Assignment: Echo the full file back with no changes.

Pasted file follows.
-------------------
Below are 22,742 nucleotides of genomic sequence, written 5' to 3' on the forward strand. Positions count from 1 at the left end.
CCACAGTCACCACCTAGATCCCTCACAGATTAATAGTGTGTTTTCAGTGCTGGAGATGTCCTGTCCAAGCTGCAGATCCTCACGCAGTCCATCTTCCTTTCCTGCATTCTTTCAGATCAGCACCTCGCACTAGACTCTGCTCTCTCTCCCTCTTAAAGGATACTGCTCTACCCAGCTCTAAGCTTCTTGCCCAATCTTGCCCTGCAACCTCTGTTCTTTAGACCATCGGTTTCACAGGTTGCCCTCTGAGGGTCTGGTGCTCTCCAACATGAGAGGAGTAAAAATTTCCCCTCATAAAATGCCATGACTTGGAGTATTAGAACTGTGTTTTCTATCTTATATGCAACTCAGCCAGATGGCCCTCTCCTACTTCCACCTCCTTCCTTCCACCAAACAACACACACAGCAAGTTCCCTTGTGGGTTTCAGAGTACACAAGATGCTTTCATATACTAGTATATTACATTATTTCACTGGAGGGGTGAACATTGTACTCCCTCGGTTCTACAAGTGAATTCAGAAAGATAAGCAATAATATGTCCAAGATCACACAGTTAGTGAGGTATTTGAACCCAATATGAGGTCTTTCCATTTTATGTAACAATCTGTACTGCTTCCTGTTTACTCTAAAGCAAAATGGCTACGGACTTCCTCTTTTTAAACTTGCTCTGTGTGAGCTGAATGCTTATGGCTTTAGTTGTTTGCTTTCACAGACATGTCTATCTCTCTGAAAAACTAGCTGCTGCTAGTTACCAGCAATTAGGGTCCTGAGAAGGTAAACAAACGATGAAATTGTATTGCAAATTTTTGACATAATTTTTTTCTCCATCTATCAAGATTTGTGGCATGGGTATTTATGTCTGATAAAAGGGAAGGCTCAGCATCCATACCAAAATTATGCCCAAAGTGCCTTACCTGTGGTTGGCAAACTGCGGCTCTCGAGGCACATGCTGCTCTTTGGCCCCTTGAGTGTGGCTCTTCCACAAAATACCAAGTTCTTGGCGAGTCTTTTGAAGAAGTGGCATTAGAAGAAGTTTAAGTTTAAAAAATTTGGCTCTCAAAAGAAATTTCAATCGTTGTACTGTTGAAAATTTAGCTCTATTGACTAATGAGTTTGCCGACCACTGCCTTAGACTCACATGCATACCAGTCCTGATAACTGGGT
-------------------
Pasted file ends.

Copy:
Below are 22,742 nucleotides of genomic sequence, written 5' to 3' on the forward strand. Positions count from 1 at the left end.
CCACAGTCACCACCTAGATCCCTCACAGATTAATAGTGTGTTTTCAGTGCTGGAGATGTCCTGTCCAAGCTGCAGATCCTCACGCAGTCCATCTTCCTTTCCTGCATTCTTTCAGATCAGCACCTCGCACTAGACTCTGCTCTCTCTCCCTCTTAAAGGATACTGCTCTACCCAGCTCTAAGCTTCTTGCCCAATCTTGCCCTGCAACCTCTGTTCTTTAGACCATCGGTTTCACAGGTTGCCCTCTGAGGGTCTGGTGCTCTCCAACATGAGAGGAGTAAAAATTTCCCCTCATAAAATGCCATGACTTGGAGTATTAGAACTGTGTTTTCTATCTTATATGCAACTCAGCCAGATGGCCCTCTCCTACTTCCACCTCCTTCCTTCCACCAAACAACACACACAGCAAGTTCCCTTGTGGGTTTCAGAGTACACAAGATGCTTTCATATACTAGTATATTACATTATTTCACTGGAGGGGTGAACATTGTACTCCCTCGGTTCTACAAGTGAATTCAGAAAGATAAGCAATAATATGTCCAAGATCACACAGTTAGTGAGGTATTTGAACCCAATATGAGGTCTTTCCATTTTATGTAACAATCTGTACTGCTTCCTGTTTACTCTAAAGCAAAATGGCTACGGACTTCCTCTTTTTAAACTTGCTCTGTGTGAGCTGAATGCTTATGGCTTTAGTTGTTTGCTTTCACAGACATGTCTATCTCTCTGAAAAACTAGCTGCTGCTAGTTACCAGCAATTAGGGTCCTGAGAAGGTAAACAAACGATGAAATTGTATTGCAAATTTTTGACATAATTTTTTTCTCCATCTATCAAGATTTGTGGCATGGGTATTTATGTCTGATAAAAGGGAAGGCTCAGCATCCATACCAAAATTATGCCCAAAGTGCCTTACCTGTGGTTGGCAAACTGCGGCTCTCGAGGCACATGCTGCTCTTTGGCCCCTTGAGTGTGGCTCTTCCACAAAATACCAAGTTCTTGGCGAGTCTTTTGAAGAAGTGGCATTAGAAGAAGTTTAAGTTTAAAAAATTTGGCTCTCAAAAGAAATTTCAATCGTTGTACTGTTGAAAATTTAGCTCTATTGACTAATGAGTTTGCCGACCACTGCCTTAGACTCACATGCATACCAGTCCTGATAACTGGGT